he slowdown has shown no signs of ebbing. Every shred of data that keeps coming to public domain looks more depressing than the earlier. Government data released Wednesday showed India’s exports dropped 1.8 per cent to $27.36 billion in December 2019, the fifth straight month of contraction, on account of a significant fall in shipment of plastic, gems, jewellery, leather products and chemicals. Imports too fell for the seventh consecutive month down 8.83 per cent at $38.61 billion. On Tuesday, wholesale price index touched a seven-month high of 2.59 per cent in December. Earlier this week, retail inflation shot to 7.35 per cent in December — the highest in six years, breaching the Reserve Bank of India’s target band of 2 per cent to 6 per cent. The food inflation rate was at 14.12 per cent compared with 10.01 per cent in the previous month, largely on account of higher prices of vegetables and pulses.
Retail inflation has breached the target at a time when growth has substantially slowed down. Every institution starting from World Bank, Asian Development Bank to RBI to government’s own data has put GDP growth at record low. No doubt, economy is in deep trouble. This is a different matter though the government continues to remain in a state of denial. It is obsessed with politics and keeps dabbling in controversial issues like Citizenship Amendment Act, NRC/NPR that have sharply polarised the country. At a time when the nation’s economic health is deteriorating with every passing day, the least the government should do is to acknowledge this and stop playing with politically-charged issues to deflect attention. RBI Governor Shaktikanta Das, last week went on record stating that the central bank’s primary objective is to ensure price stability and the rising inflation numbers are disproportionately affecting the poor. In this backdrop, unless there is a sharp correction in inflation numbers, which looks unlikely in the near term, RBI’s monetary policy review scheduled for February 6, a few days after the Union Budget is presented in Parliament, may raise the rates — a sure dampener for economic growth. After cutting policy rates by as many as 135 points since February last year, the monetary policy committee (MPC) of the RBI kept the interest rates unchanged in December, largely due to inflation risk. Now that the inflation number has shot way up its target, it is likely that the panel will either hold on to the current rates or raise it in February.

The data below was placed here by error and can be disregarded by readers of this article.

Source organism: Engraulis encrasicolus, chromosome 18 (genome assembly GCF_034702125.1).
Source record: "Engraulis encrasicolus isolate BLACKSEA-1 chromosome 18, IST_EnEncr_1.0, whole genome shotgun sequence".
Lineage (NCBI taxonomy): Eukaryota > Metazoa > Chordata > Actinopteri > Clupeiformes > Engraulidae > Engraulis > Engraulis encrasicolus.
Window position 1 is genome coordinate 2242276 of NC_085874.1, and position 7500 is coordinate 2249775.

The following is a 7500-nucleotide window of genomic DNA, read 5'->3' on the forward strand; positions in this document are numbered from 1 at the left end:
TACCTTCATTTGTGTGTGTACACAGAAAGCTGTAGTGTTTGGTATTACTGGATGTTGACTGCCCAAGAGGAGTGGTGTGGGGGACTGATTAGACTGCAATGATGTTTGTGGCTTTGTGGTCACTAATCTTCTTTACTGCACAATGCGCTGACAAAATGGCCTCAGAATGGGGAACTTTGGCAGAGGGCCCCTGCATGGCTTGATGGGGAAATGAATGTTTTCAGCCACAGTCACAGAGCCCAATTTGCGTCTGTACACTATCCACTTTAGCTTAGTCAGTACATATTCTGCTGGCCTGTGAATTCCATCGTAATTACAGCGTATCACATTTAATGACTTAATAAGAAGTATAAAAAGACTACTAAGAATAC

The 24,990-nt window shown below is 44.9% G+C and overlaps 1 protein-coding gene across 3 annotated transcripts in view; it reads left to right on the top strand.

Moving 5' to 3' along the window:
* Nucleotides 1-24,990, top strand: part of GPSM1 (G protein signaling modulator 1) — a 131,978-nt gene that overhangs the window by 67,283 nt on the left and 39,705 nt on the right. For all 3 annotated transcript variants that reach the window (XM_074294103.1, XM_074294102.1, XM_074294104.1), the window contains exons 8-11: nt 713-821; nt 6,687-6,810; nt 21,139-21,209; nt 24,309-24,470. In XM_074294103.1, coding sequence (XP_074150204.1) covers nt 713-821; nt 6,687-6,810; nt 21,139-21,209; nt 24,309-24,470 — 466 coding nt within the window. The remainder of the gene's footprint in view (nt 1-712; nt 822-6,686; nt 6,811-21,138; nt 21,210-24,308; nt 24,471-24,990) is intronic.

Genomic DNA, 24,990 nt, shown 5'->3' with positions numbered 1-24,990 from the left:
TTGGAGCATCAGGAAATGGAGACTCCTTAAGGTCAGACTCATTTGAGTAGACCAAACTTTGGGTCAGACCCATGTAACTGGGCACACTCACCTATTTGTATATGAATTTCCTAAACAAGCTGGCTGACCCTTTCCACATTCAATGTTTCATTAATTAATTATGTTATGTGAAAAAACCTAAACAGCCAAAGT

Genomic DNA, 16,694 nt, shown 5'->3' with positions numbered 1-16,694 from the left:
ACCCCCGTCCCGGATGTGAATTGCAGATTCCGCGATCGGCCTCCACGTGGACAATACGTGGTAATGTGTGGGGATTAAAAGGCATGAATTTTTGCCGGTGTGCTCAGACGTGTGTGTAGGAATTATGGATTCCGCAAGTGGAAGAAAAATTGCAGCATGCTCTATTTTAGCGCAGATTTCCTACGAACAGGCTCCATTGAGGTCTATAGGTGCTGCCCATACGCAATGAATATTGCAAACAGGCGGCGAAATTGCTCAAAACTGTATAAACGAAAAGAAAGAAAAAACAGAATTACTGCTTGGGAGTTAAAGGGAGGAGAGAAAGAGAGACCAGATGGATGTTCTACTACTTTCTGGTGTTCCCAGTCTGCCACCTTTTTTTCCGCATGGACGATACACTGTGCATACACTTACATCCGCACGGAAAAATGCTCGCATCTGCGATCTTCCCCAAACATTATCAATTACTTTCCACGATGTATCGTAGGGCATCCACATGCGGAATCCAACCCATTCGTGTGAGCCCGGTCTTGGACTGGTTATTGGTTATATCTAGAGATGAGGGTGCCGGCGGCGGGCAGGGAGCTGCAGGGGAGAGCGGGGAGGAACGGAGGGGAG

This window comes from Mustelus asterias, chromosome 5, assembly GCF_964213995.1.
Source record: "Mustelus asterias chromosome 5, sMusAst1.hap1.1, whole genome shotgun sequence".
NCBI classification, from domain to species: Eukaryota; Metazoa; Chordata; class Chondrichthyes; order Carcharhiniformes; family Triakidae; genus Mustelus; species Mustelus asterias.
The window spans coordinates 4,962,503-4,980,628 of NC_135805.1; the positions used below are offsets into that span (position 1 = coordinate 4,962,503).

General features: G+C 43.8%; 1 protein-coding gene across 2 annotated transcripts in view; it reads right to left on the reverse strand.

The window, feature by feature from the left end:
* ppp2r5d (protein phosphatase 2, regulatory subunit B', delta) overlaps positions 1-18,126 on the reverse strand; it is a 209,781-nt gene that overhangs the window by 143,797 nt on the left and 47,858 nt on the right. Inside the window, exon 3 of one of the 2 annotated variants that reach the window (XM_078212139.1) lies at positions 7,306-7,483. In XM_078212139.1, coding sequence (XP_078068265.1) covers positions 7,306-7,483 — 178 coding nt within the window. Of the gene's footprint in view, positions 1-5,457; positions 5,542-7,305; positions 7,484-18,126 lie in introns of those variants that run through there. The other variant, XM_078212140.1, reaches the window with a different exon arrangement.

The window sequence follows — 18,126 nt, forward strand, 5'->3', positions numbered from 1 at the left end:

Union Finance Minister, thus, will have a tough task of addressing both slowing economic growth and rising inflation. Low inflation has been one of the talking points of this government. For most part of its tenure, headline inflation remained within RBI’s comfort level. But that seems to be past now. A runaway rise in food prices like onions and potatoes, the second and third most used kitchen items, after wheat, has thrown house budgets out of gear. One of the prime areas that the government will try to address through the upcoming Budget is to tame inflation. While the central bank is mandated to keep inflation under leash, its results have so far been muted. Things need to be done to remove supply side constraints. The government should look at areas like enhancing food supply, agricultural market-based pricing, crackdown on hoarding and reducing price distortions. A strong rupee also goes a long way to cool inflationary outlook. Another focus area of the government could be to get back growth momentum. But that will be predicated upon a multiplicity of factors. A soft lending environment, a cut in personal tax rates, among others, can trigger economic growth. Inasmuch as the current economic slump is due to a suppression in consumption demand, the Budget will do well to cut personal income tax so that more money is left in the hands of consumers. Analysts opine that instead of a flat personal tax which is being talked about for some time now, a raise in exemption limits could benefit a wide spectrum of consumers. Rs 1.50 lakh exemption limit under 80C may be jacked up to Rs 2.50 lakh. However, the shoestring revenues of the government may not allow it to cut personal income tax. The upcoming Budget, thus, will be a real tightrope walk for the government.